It may go without saying that businesses want to stay out of court, especially when it comes to defending against employee-based claims. Whether it is a dispute over wages or work conditions, or even sexual harassment and discrimination claims, protracted litigation not only detracts from a business’ bottom line, it could also harm future business relationships.
These arguably are reasons why more employers are including mandatory arbitration agreements into their employment contracts. An example of such a clause recently made headlines when such agreement prevented an employee from New Orleans from pursuing sexual harassment and discrimination claims against Waffle House in court.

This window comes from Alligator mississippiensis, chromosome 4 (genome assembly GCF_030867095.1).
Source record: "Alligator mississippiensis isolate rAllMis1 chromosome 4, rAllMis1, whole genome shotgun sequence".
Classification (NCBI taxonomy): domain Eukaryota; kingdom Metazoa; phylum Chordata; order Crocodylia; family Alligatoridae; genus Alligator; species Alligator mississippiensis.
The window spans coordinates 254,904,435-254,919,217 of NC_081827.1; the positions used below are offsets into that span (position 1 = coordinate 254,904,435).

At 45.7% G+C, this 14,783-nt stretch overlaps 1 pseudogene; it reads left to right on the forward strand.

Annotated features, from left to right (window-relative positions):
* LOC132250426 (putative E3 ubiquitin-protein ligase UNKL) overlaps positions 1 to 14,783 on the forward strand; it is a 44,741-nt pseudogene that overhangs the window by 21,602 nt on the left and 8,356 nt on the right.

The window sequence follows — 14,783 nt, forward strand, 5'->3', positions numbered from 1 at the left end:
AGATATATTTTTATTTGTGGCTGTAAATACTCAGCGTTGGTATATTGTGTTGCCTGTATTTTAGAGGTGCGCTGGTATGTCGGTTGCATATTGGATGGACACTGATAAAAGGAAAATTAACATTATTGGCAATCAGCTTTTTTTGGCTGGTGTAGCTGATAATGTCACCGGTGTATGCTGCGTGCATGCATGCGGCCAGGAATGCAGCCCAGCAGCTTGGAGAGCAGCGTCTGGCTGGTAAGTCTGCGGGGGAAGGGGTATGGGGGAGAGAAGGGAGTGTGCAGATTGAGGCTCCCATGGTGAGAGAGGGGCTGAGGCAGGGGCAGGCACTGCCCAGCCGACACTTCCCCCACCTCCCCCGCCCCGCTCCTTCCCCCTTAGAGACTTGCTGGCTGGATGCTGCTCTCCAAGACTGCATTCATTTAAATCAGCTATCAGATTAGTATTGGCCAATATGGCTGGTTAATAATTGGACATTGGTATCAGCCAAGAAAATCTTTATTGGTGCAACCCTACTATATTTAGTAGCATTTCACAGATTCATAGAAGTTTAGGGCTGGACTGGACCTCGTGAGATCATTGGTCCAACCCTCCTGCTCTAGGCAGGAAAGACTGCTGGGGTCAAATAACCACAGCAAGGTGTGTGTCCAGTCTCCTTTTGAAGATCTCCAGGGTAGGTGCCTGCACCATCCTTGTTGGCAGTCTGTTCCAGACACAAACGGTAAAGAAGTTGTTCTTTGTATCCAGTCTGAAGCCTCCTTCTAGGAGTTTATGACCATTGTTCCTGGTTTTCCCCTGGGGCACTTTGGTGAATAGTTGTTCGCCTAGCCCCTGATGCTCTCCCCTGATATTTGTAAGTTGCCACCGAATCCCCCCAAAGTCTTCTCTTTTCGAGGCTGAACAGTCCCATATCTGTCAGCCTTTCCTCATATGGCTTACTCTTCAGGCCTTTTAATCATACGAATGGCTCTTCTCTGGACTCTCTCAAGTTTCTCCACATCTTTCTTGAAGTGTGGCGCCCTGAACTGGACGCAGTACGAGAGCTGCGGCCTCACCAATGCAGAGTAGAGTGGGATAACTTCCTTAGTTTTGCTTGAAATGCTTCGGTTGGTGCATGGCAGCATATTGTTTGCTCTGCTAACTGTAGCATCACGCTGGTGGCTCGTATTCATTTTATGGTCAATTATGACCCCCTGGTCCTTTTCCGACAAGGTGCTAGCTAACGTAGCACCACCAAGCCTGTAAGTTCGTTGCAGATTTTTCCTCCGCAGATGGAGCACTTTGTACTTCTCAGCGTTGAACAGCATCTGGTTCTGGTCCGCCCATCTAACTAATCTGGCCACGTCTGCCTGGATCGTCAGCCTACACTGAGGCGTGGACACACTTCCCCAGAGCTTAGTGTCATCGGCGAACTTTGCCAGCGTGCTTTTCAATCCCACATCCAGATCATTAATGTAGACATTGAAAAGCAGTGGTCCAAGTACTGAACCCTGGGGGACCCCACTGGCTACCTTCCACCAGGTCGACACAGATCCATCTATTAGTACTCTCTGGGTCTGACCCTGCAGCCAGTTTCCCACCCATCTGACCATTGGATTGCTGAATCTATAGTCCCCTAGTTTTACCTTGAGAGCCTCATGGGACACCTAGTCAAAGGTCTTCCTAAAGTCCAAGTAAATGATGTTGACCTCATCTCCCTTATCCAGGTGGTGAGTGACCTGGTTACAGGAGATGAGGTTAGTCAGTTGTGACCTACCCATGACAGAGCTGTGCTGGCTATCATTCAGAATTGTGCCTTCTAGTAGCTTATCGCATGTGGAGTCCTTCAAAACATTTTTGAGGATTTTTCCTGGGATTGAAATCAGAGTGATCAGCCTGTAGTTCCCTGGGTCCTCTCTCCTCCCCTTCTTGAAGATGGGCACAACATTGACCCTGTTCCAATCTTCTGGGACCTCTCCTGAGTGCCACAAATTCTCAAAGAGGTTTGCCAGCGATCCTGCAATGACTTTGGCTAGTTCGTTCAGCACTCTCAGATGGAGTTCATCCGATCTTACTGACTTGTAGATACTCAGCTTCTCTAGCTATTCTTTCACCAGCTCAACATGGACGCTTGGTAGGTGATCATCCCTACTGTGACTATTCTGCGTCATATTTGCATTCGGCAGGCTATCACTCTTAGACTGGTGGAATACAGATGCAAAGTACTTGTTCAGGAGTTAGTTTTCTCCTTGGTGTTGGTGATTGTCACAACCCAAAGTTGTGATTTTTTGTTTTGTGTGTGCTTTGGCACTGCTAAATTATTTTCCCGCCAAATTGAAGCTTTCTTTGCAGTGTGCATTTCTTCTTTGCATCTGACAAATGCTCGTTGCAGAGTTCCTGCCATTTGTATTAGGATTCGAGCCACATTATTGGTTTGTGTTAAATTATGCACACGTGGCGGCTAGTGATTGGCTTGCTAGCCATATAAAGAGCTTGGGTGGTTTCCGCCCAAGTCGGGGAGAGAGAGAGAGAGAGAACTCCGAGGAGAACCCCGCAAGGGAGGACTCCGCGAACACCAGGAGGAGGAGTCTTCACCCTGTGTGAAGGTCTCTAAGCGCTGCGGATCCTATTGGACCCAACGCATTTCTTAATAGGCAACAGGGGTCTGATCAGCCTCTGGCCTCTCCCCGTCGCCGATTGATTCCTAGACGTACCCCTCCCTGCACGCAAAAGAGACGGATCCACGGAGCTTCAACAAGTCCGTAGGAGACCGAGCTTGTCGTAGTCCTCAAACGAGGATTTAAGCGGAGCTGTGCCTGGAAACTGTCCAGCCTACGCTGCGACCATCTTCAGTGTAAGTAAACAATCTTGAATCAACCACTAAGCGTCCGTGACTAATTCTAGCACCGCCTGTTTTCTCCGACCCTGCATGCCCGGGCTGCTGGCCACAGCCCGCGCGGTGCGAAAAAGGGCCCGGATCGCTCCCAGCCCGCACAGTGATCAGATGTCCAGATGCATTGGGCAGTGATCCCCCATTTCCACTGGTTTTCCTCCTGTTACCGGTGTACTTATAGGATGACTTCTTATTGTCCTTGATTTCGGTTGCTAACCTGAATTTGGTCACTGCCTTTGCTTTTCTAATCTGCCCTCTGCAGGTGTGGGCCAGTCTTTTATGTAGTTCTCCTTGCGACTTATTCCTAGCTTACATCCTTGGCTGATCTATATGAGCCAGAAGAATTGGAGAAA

In fact, the number of non-union, private sector employees being subject to mandatory arbitration has increased dramatically over the last decade. Arbitration is favorable for employers because disputes tend to be resolved faster, arbitrators are not bound by the rules of civil procedure and narrower limits on discovery may be made during discovery, which potentially lowers litigation costs.
The results of arbitrated cases are generally confidential and difficult to appeal. Further, the payouts from arbitrations are commonly much lower than jury awards, which is why plaintiff’s attorneys are less likely to take a case to arbitration. For employers, providing a cost effective resolution to sensitive employment disputes is a critical aspect of managing a business.
Indeed, every business is different and every employee-based dispute has its unique circumstances, but arbitration provides a reliable option for resolving them. If you have questions about crafting or interpreting a mandatory arbitration agreement, an experienced insurance defense attorney can advise you.